TGR: In February, you produced a report, "How to be an Investor in China's Fort Knox." What is its investment thesis?

MB: We have been watching China's investments in Africa for a while now. China is spending billions of dollars in Africa in very specific ways: financing power plants, building railroads and developing other infrastructure plays.

Why? If you want to build a mine, you need electric power. You need to be able to get ore from the mine to a port. China is laying the groundwork for mine development all over Africa.

Look also at what China is buying: one of the world's largest undeveloped uranium deposits, bullion and shares in African gold miners, from major mining companies to partnerships with juniors and exploration projects.

At the Mines and Money Conference in Hong Kong, I asked representatives of major Chinese investment banks and funds if gold is a major target for Chinese investment in Africa. Across the board, they all said yes.

TGR: How can people outside of China get involved in that?

MB: That was my next question. The best approach is to find companies where the Chinese government or government entities have already invested. I think serious investors who want to participate in mining—especially in Australia, Africa and China—need to understand the Chinese philosophy of resource investing.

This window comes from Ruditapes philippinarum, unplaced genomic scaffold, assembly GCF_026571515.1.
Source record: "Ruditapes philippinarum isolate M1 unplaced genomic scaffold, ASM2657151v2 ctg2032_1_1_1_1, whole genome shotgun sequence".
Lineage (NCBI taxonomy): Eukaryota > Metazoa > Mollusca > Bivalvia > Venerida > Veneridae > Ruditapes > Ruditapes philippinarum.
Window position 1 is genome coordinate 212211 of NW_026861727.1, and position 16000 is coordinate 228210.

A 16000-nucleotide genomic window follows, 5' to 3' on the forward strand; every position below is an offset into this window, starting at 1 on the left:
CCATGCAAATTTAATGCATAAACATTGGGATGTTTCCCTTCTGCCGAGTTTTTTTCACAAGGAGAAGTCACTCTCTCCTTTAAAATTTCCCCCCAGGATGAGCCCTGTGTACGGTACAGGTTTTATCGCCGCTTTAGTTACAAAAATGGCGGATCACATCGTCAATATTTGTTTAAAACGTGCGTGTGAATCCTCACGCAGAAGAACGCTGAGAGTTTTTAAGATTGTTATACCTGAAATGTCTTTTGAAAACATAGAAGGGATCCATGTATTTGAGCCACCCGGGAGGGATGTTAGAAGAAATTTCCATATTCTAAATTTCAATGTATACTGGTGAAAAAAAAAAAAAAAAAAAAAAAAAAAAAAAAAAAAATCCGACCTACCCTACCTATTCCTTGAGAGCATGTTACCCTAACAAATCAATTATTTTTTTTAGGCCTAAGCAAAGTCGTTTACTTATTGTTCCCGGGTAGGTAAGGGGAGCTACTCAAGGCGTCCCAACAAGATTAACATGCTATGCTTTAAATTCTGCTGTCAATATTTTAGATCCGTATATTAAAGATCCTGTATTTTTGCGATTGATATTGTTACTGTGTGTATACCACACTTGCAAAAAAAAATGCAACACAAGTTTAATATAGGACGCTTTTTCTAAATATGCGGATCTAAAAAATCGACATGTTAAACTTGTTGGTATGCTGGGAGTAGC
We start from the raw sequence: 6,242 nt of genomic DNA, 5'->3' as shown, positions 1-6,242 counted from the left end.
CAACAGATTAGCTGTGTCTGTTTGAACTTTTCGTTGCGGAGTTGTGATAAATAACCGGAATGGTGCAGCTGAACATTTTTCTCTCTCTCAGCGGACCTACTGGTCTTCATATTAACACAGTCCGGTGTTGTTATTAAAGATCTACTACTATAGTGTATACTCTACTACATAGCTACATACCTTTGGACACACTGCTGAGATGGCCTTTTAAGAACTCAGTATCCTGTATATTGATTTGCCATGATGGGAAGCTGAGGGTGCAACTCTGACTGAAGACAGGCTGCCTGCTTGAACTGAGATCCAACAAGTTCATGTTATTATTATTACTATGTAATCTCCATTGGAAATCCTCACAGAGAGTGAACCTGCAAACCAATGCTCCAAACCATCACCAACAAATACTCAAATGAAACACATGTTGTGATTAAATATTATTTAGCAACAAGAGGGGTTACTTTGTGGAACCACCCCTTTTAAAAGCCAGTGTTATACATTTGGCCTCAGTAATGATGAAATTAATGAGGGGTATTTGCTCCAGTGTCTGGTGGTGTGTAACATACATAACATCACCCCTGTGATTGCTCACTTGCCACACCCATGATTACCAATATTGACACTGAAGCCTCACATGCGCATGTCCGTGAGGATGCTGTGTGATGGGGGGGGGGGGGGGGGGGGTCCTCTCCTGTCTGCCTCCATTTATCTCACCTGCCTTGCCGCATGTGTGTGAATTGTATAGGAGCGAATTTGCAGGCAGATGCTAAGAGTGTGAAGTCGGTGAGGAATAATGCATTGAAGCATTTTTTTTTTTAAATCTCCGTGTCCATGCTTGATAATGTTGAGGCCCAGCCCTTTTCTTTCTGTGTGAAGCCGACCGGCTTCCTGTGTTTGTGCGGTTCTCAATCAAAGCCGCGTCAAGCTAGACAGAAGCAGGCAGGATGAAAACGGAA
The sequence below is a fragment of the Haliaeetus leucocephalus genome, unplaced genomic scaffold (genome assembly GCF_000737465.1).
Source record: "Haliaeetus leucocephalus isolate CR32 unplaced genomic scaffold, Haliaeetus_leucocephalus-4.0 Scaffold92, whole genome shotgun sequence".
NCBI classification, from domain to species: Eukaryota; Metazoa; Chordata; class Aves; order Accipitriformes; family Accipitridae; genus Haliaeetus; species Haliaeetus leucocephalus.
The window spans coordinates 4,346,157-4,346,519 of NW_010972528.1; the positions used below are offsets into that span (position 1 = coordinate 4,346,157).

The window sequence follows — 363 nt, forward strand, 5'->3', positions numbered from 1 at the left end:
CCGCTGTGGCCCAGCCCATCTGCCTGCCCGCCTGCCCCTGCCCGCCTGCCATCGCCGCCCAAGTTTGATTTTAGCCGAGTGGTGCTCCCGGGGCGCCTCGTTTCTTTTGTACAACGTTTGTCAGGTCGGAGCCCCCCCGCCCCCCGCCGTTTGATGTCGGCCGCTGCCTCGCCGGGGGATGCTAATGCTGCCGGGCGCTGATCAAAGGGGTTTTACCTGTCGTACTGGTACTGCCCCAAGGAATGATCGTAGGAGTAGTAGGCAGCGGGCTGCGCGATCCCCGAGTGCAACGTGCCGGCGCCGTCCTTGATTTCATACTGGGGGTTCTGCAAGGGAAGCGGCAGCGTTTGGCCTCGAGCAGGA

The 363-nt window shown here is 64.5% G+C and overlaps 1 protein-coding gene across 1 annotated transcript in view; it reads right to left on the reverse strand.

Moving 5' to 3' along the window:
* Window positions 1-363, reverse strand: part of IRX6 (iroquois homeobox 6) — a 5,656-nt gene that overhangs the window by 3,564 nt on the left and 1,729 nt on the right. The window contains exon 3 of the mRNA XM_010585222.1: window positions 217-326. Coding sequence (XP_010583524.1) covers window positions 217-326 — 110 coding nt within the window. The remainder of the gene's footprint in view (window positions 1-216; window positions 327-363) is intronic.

When a company gets money from a Chinese bank, it gets far more than funds. It gets exposure to the entire Chinese system. The banker will help the company find a market for its goods or find a Chinese engineering firm to provide technical expertise.

Chinese banks protect their investments. Once a Chinese bank is involved in a mining program, the company typically can get more cash without problems.

TGR: You often emphasize the importance of diversity within the mining company and within portfolios. Where do precious metals fit into a good portfolio mix?

MB: There is a spectrum of risk in precious metals. Bullion is fairly low risk; it is limited to the commodity risk.

With major mining companies, your risk of a 50% loss is pretty low. For investors with low tolerance for risk, a senior mining company is the best place to be.

Mid-cap growth gold miners all have risk. For older investors looking toward retirement, I do not recommend putting a large portion of your portfolio at risk. If 5% of your portfolio is higher risk, some percentage of that can be in mining.